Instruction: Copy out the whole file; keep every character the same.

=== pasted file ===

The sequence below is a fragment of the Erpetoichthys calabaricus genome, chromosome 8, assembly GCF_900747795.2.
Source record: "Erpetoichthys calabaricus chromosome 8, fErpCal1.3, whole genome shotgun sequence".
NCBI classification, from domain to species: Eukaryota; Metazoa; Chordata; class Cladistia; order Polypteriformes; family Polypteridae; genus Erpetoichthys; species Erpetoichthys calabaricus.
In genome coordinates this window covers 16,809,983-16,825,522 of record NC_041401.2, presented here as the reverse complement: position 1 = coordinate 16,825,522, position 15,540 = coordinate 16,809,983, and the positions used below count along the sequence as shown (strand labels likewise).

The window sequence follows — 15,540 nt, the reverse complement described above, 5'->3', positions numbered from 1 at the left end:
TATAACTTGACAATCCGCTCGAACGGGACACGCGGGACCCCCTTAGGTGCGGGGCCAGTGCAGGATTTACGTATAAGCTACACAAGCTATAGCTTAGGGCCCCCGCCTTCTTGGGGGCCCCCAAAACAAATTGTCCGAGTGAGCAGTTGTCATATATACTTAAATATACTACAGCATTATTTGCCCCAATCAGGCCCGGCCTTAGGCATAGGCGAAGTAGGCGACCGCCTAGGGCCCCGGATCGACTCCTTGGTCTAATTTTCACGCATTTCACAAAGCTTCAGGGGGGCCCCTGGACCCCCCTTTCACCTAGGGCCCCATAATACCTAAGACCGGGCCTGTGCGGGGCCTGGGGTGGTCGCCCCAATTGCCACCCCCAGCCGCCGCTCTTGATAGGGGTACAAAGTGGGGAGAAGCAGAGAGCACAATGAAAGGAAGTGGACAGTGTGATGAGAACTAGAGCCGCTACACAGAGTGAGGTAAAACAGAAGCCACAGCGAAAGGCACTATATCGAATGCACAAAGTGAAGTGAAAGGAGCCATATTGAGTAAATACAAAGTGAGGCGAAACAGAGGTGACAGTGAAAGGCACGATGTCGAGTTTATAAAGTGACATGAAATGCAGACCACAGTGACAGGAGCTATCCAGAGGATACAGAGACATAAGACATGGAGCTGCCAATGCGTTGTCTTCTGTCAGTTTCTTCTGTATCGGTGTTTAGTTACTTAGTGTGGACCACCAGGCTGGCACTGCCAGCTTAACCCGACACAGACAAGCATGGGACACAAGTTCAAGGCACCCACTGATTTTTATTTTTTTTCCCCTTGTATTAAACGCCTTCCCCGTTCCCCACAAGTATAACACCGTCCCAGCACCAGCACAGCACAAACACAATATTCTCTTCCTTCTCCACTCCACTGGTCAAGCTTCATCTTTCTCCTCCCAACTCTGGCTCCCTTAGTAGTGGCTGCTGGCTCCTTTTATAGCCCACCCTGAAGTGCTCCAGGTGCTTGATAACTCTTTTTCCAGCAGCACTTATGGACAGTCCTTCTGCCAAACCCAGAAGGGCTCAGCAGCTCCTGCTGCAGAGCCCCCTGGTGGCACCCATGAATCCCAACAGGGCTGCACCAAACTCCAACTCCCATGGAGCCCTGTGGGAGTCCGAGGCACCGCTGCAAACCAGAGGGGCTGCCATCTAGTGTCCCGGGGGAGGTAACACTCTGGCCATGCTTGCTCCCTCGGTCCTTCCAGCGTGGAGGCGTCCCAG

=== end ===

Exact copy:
The sequence below is a fragment of the Erpetoichthys calabaricus genome, chromosome 8, assembly GCF_900747795.2.
Source record: "Erpetoichthys calabaricus chromosome 8, fErpCal1.3, whole genome shotgun sequence".
NCBI classification, from domain to species: Eukaryota; Metazoa; Chordata; class Cladistia; order Polypteriformes; family Polypteridae; genus Erpetoichthys; species Erpetoichthys calabaricus.
In genome coordinates this window covers 16,809,983-16,825,522 of record NC_041401.2, presented here as the reverse complement: position 1 = coordinate 16,825,522, position 15,540 = coordinate 16,809,983, and the positions used below count along the sequence as shown (strand labels likewise).

The window sequence follows — 15,540 nt, the reverse complement described above, 5'->3', positions numbered from 1 at the left end:
TATAACTTGACAATCCGCTCGAACGGGACACGCGGGACCCCCTTAGGTGCGGGGCCAGTGCAGGATTTACGTATAAGCTACACAAGCTATAGCTTAGGGCCCCCGCCTTCTTGGGGGCCCCCAAAACAAATTGTCCGAGTGAGCAGTTGTCATATATACTTAAATATACTACAGCATTATTTGCCCCAATCAGGCCCGGCCTTAGGCATAGGCGAAGTAGGCGACCGCCTAGGGCCCCGGATCGACTCCTTGGTCTAATTTTCACGCATTTCACAAAGCTTCAGGGGGGCCCCTGGACCCCCCTTTCACCTAGGGCCCCATAATACCTAAGACCGGGCCTGTGCGGGGCCTGGGGTGGTCGCCCCAATTGCCACCCCCAGCCGCCGCTCTTGATAGGGGTACAAAGTGGGGAGAAGCAGAGAGCACAATGAAAGGAAGTGGACAGTGTGATGAGAACTAGAGCCGCTACACAGAGTGAGGTAAAACAGAAGCCACAGCGAAAGGCACTATATCGAATGCACAAAGTGAAGTGAAAGGAGCCATATTGAGTAAATACAAAGTGAGGCGAAACAGAGGTGACAGTGAAAGGCACGATGTCGAGTTTATAAAGTGACATGAAATGCAGACCACAGTGACAGGAGCTATCCAGAGGATACAGAGACATAAGACATGGAGCTGCCAATGCGTTGTCTTCTGTCAGTTTCTTCTGTATCGGTGTTTAGTTACTTAGTGTGGACCACCAGGCTGGCACTGCCAGCTTAACCCGACACAGACAAGCATGGGACACAAGTTCAAGGCACCCACTGATTTTTATTTTTTTTCCCCTTGTATTAAACGCCTTCCCCGTTCCCCACAAGTATAACACCGTCCCAGCACCAGCACAGCACAAACACAATATTCTCTTCCTTCTCCACTCCACTGGTCAAGCTTCATCTTTCTCCTCCCAACTCTGGCTCCCTTAGTAGTGGCTGCTGGCTCCTTTTATAGCCCACCCTGAAGTGCTCCAGGTGCTTGATAACTCTTTTTCCAGCAGCACTTATGGACAGTCCTTCTGCCAAACCCAGAAGGGCTCAGCAGCTCCTGCTGCAGAGCCCCCTGGTGGCACCCATGAATCCCAACAGGGCTGCACCAAACTCCAACTCCCATGGAGCCCTGTGGGAGTCCGAGGCACCGCTGCAAACCAGAGGGGCTGCCATCTAGTGTCCCGGGGGAGGTAACACTCTGGCCATGCTTGCTCCCTCGGTCCTTCCAGCGTGGAGGCGTCCCAG